Writing for Bloomberg, distinguished Harvard Law School professor Cass R. Sunstein objects to the “originalist” approach to constitutional interpretation. Sunstein reveals originalism’s “alluring siren’s call” and why “our constitutional tradition has been right to resist it.”
Today, members of the Privacy and Civil Liberties Oversight Board will testify before the Senate Judiciary Committee regarding their report on the National Security Agency’s bulk collection of phone records. Jennifer Granick of Just Security offers eight important questions Congress should be asking the PCLOB about the controversial surveillance tactics under section 702 of the FISA Amendments Act.
Last year, the Internal Revenue Service proposed new rules regulating political speech for select nonprofit organizations. Reporting for the ACLU’s Blog of Rights, Gabe Rottman and Sandra Fulton explain why these rules “create the worst of all worlds.”
At the NAACP, U.S. Secretary of Health and Human Services Kathleen Sebelius and NAACP Senior Director of Health Programs Shavon Arline-Bradley celebrate Black History Month with a discussion about the Affordable Care Act.
NPR’s Carrie Johnson notes Attorney General Eric Holder, Jr.’s call for 11 states to repeal laws prohibiting current or formerly convicted felons from voting
Presidents have been making recess appointments since the founding; in fact President George Washington employed a recess appointment to name John Rutledge the Second Chief Justice of the United States, though his nomination was eventually defeated by the Senate. There has long been a political understanding which has governed recess appointments. In a recent ACS conference call, David Strauss, Gerald Ratner Distinguished Service Professor of Law and ACS National Board of Directors member, noted that, for example, since the administration of President James Monroe, it has been understood that a vacancy need not arise during a congressional recess in order for it to be filled via a recess appointment. However, this political consensus may soon collapse as the Court fully examines the clause for the first time.
The case before the Court deals with the validity of a 2012 National Labor Relations Board (NLRB) decision rendered by a panel made up of three members of the five-member Board. President Obama had appointed two of the three members to the Board via a recess appointment. A three-judge panel of the U.S. Court of Appeals for the D.C. Circuit agreed with Noel Canning (a division of the Noel Corporation) that the recess appointments to the NLRB were unconstitutional. During the recent ACS call, American Enterprise Institute Resident Scholar Norman J. Ornstein called the D.C. Circuit’s decision a “breathtaking exercise of judicial activism.” On appeal, three questions are before the Court: whether a president’s recess appointment power is limited to inter-session recesses, or if it extends to intra-session recesses; whether a recess appointment can fill any vacancy, or if it is limited to those vacancies, which arose during the recess; and whether recess appointments can take place when the Senate is meeting every three days in pro-forma sessions, a practice that has become increasingly frequent in recent years as partisan rancor has escalated.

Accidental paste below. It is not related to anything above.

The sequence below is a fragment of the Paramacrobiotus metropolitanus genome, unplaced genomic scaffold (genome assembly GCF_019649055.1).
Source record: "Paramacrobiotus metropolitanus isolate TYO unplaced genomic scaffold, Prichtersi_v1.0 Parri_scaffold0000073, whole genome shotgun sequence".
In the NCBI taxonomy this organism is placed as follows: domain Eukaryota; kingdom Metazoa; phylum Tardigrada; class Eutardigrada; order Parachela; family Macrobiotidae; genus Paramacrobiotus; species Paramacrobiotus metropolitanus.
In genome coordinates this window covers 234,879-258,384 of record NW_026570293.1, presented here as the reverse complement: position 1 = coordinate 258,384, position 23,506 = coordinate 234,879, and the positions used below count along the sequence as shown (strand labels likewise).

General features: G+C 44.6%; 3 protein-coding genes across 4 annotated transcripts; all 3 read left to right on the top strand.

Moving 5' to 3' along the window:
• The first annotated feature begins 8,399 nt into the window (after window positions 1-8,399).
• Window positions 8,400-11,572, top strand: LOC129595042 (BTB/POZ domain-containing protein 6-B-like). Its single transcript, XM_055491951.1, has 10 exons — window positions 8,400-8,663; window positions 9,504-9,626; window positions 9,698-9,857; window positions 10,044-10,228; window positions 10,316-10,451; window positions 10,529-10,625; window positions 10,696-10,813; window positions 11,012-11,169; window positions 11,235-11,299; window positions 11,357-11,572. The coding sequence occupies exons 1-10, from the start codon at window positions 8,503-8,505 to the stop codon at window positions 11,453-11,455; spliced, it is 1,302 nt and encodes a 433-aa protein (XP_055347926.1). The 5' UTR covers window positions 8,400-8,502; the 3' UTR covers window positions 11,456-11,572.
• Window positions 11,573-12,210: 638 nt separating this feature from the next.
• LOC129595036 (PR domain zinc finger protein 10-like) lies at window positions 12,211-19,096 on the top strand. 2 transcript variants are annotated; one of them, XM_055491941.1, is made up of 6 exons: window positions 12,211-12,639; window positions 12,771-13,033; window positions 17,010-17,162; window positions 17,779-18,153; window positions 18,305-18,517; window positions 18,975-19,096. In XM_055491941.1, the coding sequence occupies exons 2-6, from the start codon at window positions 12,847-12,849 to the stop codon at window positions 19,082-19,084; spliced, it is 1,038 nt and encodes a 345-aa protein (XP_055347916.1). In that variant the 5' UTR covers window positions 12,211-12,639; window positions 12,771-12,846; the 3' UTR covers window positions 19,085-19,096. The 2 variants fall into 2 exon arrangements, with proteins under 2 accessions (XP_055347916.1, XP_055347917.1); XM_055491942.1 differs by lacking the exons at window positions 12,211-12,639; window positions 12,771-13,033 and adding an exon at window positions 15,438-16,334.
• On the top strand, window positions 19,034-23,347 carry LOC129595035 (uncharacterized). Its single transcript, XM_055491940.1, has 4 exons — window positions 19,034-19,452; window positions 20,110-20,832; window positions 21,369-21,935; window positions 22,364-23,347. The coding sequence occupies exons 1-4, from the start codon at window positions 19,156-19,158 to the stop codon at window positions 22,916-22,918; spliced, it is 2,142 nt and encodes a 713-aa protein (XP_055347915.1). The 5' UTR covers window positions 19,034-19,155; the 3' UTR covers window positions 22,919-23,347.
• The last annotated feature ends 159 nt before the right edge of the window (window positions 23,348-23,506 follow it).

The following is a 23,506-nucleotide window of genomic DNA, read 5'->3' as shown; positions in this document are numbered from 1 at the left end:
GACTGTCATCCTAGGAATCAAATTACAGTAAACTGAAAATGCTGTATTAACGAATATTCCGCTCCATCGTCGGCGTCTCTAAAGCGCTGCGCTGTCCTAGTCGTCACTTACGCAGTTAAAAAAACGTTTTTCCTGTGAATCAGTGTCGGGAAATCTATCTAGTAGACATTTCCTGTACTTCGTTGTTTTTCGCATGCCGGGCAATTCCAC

by Michael Avery and Danielle McLaughlin. Mr. Avery is Professor of Law and Director of Litigation at Suffolk University Law School. Ms. McLaughlin is an associate at Nixon Peabody.
In mid-November the Democrats finally exercised the so-called “nuclear option,” barring filibusters for all votes on judicial appointments in the Senate, other than for Supreme Court Justices. The change in the Senate Rules followed the Republican filibuster of three of President Obama’s nominees for the very conservative D.C. Circuit Court of Appeals and the radical increase in opposition to presidential judicial choices by Republicans since 2009. According to Harry Reid, almost half of the filibusters of presidential judicial nominations in our Nation’s history have been used against President Obama’s selections. The rules change will allow a simple majority of senators present and voting to approve presidential nominees to the federal bench and eliminate the 60-vote supermajority required to overcome a filibuster.
Right-wing ideologues have been successful since the 1980 election of President Reagan in securing judicial appointments for conservatives during Republican presidencies. Ed Meese, the Reagan Attorney General and now elder statesman of the conservative legal movement, said that “no President exercises any power more far reaching, more likely to influence his legacy, than the selection of federal judges.” The Federalist Society, whose founders were mentored by Meese in the Reagan White House and Department of Justice, has always believed that the easiest way to change the law is to change the judges. We document their success in doing so at all levels of the federal judiciary in our book, The Federalist Society: How Conservatives Took the Law Back from Liberals. Federalist Society members are just as active with respect to judicial selection when a Democrat is president as they are when a Republican is in the White House. For example, in 2010, the Judicial Confirmation Network, formed to promote George W. Bush’s judicial nominations, simply changed its name to the Judicial Crisis Network (JCN), once President Obama began nominating judges. The leadership of the group remained in the hands of key Federalist Society members and it lobbied actively against the president’s appointments.